5.7.06

I hold these truths to be self-evident

This is a project I've been wanting to take up for some time. In point of fact, it's a project I've been wanting to take up ever since the French told the European 'Constitution' to drop dead.

I have boldly boasted that I could write a European constitution that'd pass popular referendum - by a wide majority - in a majority of the European countries (well, a majority of the countries I want to be part of any union with, anyway...). So before I make such an attempt, I should perhaps outline some very preliminary goals:

The constitution should be concise and of reasonable length. It should outline the spheres of authority of the different powers of the state, and not much else. Statements that can not be clearly and immediately translated into empowerments of - or restrictions placed upon - the different branches of government, while often well and fine in their own right, simply do not belong in a constitution.

While statements such as 'citizens are not allowed to beat their kids' certainly reflect admirable sentiments, they should be built into the laws of the land, not the constitution. On the other hands, statements such as 'government employees are not allowed to beat citizens' clearly fall within the realm of constitutional texts.

While I fully realise that most laws will never be read by most citizens, the constitution of a country is a law that must, in my opinion, be readable by any literate citizen.

This holds true for any constitution, but for a European constitution it is particularly vital, since two things the current European Union does not possess in abundance are transparency and democratic legitimacy. Which brings me to my next point.

I will very deliberately not attempt to think this paper into the existing European framework. What we essensially have today is a free-trade zone with a political superstructure. That's a backwards way of doing things. Partially because such free-trade zones are a relic from the pre-industrialised economies, and partically because it scews the perspective of the Union: Most of its institutions tend to think in terms of trade, and consider such things as education, environmental protection, local tax structures, etc. strictly as an afterthought. Again, this brings me to my next point.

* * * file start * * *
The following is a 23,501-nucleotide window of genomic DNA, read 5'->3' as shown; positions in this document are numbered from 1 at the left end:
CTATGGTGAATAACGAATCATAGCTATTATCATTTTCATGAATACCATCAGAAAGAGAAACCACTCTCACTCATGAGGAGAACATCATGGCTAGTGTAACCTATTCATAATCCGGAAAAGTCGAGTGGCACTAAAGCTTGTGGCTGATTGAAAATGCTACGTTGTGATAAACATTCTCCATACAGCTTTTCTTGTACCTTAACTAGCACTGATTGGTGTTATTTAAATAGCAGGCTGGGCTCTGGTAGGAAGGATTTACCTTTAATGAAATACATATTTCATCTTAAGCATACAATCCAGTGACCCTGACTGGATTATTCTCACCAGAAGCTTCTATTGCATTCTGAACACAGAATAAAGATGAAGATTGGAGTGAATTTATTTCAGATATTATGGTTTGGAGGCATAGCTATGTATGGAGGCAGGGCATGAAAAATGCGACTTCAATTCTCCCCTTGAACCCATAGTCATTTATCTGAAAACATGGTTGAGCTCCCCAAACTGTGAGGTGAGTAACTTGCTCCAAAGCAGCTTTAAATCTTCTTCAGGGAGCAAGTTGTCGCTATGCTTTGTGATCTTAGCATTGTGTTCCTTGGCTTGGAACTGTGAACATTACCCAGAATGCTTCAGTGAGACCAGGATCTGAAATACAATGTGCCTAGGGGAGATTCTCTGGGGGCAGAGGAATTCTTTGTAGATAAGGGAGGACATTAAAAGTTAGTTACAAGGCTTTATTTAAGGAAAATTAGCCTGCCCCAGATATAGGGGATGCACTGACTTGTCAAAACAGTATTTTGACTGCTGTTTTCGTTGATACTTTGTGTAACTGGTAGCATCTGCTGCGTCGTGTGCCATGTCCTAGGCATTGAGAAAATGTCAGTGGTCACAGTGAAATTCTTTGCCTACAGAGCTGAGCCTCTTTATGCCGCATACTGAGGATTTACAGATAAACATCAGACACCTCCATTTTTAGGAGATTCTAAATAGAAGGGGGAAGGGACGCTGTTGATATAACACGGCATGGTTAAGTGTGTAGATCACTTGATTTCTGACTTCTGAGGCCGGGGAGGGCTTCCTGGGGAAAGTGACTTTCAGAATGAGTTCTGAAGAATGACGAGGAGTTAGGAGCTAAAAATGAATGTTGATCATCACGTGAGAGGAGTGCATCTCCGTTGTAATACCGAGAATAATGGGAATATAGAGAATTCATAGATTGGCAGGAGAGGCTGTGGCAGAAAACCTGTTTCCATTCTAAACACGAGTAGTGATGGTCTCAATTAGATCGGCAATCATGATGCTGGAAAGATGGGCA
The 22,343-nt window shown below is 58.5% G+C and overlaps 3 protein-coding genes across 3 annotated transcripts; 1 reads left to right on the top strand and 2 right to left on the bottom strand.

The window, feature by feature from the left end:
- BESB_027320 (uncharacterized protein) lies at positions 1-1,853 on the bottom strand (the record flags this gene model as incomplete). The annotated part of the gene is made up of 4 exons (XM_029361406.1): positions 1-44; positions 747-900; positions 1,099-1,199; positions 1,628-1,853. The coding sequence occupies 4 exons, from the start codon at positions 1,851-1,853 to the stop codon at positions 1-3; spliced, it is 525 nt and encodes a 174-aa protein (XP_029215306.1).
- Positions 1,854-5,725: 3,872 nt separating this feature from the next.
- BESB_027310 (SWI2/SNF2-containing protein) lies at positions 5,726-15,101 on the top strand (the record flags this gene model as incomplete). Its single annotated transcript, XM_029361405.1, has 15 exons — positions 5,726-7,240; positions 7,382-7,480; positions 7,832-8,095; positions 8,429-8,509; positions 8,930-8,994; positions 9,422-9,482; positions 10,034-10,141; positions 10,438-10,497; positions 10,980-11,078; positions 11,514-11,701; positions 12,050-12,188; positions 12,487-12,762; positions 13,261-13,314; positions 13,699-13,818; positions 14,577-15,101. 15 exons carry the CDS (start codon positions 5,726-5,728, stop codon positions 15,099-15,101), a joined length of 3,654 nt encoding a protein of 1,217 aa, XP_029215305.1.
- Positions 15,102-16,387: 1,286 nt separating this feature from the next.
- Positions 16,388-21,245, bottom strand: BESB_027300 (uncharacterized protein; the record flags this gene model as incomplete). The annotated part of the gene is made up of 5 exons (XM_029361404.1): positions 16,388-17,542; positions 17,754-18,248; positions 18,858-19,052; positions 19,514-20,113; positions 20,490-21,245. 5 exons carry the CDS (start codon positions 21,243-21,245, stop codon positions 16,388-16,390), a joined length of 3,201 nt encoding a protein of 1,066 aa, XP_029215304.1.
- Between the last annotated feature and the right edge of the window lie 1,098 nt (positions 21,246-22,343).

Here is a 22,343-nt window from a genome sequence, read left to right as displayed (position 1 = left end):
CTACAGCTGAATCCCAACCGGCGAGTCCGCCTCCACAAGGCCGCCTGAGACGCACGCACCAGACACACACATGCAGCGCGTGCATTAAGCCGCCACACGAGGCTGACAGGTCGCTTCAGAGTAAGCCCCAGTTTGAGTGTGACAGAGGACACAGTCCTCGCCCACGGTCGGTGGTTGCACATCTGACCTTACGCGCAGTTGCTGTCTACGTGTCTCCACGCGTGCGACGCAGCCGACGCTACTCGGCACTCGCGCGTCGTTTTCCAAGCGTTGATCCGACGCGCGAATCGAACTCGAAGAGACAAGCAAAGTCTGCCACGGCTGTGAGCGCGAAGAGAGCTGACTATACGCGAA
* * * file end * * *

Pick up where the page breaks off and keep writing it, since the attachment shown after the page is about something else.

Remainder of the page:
The document must be compatible with the Union we have today and make provisions for the continued function of most of its institutions and provisions for the gradual out-phasing of the Union burocracy in favour of the new burocracy. It would be utterly unreasonable - not to mention foolish and dangerous - to simply scrap the Union out of hand, so this reverse-compatibility is a necessary clause.

Much the same can be said for the existing political and burocratic structures of the current member countries. The constitution must mark the starting point of a process, not the end-point.

At the end of the road, many of the functions that are today carried by the individual member states will hopefully be carried by the new and improved union, and we will hopefully have a united, European public conciousness and political environment. But until that happy day arrives, provisions must exist for states to carry on business as usual, and provisions must be made to make the transition as seamless as possible.

Which brings about my final point - and by far the most thorny one: One of the great and enduring problems of the United States of America is that the vote distribution is scewered in favour of the Flyover States.

In short, a vote in Kansas is worth more than a vote in New York, because each state recieves 2 senators, a number of representatives proportional to their population, and a number of electors (for presidential races) equal to the sum of the two former.

Thus, if state A has - say - a population equal to the combined population of states B, C, and D, states B, C, and D combined will have parity with state A in the lower chamber, but states B, C, and D combined will trumph state A in the upper chamber and in presidential elections.

While this structure makes perfect sense in a newly formed union, where the member states still retain a sense of self and retain isolated political communities, it makes zero sense once the union possesses a real political conciousness on the federal level.

Thus the transition from a fledgling union to a fully formed federation is an issue that must be dealt with at the very inception of the federation in question.

There is no easy way around it: Simply assuming from day zero that the new union will act like a single political entity - and to structure the constition around that assumption - would turn the paper into little more than an annexation request from the point of view of the smaller members of the new union.

On the other hand, there must be some sort of transition scheme laid out from the very outset, since it is highly unlikely that the areas that recieve special privileges will give them up simply because they have become relics of a transition that is long completed.

This is the single hardest point of the process, and I must confess that at this point in time, I know of no scheme that seems workable.

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